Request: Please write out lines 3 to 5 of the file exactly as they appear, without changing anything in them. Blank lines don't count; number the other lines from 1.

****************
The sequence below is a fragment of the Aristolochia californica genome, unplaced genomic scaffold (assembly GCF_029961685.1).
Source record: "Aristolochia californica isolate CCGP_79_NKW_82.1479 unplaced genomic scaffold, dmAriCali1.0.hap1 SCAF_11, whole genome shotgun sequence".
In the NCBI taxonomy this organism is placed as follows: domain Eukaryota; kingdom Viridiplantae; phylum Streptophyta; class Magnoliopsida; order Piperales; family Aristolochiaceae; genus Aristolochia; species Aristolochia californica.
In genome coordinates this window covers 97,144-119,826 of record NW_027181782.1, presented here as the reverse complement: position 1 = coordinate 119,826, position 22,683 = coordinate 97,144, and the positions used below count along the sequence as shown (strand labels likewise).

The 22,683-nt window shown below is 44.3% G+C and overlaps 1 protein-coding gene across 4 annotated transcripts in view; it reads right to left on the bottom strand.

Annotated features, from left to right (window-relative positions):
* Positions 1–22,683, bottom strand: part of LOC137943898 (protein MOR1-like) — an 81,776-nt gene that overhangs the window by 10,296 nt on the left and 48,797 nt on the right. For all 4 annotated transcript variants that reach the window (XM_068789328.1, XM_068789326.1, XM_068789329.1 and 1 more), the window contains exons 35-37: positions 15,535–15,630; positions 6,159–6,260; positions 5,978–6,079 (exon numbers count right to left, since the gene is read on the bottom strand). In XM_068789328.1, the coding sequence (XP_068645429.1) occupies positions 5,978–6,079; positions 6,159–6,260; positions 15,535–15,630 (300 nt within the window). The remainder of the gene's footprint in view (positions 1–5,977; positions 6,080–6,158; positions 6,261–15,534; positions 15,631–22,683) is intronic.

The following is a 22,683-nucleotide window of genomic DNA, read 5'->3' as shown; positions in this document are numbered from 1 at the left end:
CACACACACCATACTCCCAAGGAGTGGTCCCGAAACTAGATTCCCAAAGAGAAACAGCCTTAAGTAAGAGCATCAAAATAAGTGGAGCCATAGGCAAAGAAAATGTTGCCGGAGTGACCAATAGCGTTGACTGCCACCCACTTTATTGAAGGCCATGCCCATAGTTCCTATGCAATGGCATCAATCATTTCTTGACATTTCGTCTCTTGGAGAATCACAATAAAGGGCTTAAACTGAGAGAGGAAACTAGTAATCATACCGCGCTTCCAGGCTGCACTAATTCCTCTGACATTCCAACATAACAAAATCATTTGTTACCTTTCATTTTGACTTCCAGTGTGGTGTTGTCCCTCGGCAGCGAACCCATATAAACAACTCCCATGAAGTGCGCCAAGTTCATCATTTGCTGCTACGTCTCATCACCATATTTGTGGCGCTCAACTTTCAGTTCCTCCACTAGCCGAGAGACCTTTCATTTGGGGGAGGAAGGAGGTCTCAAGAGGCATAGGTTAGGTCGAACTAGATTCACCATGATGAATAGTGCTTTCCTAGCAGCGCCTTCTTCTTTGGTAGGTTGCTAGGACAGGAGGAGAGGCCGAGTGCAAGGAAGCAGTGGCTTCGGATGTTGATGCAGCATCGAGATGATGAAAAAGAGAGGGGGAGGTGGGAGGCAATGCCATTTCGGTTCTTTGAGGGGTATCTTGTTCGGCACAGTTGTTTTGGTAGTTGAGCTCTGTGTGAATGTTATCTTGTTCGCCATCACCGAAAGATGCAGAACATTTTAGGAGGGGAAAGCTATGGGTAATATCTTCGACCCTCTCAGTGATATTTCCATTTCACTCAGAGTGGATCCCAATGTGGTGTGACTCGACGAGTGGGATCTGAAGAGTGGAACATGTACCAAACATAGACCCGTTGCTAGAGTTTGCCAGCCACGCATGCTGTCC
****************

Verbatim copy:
In the NCBI taxonomy this organism is placed as follows: domain Eukaryota; kingdom Viridiplantae; phylum Streptophyta; class Magnoliopsida; order Piperales; family Aristolochiaceae; genus Aristolochia; species Aristolochia californica.
In genome coordinates this window covers 97,144-119,826 of record NW_027181782.1, presented here as the reverse complement: position 1 = coordinate 119,826, position 22,683 = coordinate 97,144, and the positions used below count along the sequence as shown (strand labels likewise).

The 22,683-nt window shown below is 44.3% G+C and overlaps 1 protein-coding gene across 4 annotated transcripts in view; it reads right to left on the bottom strand.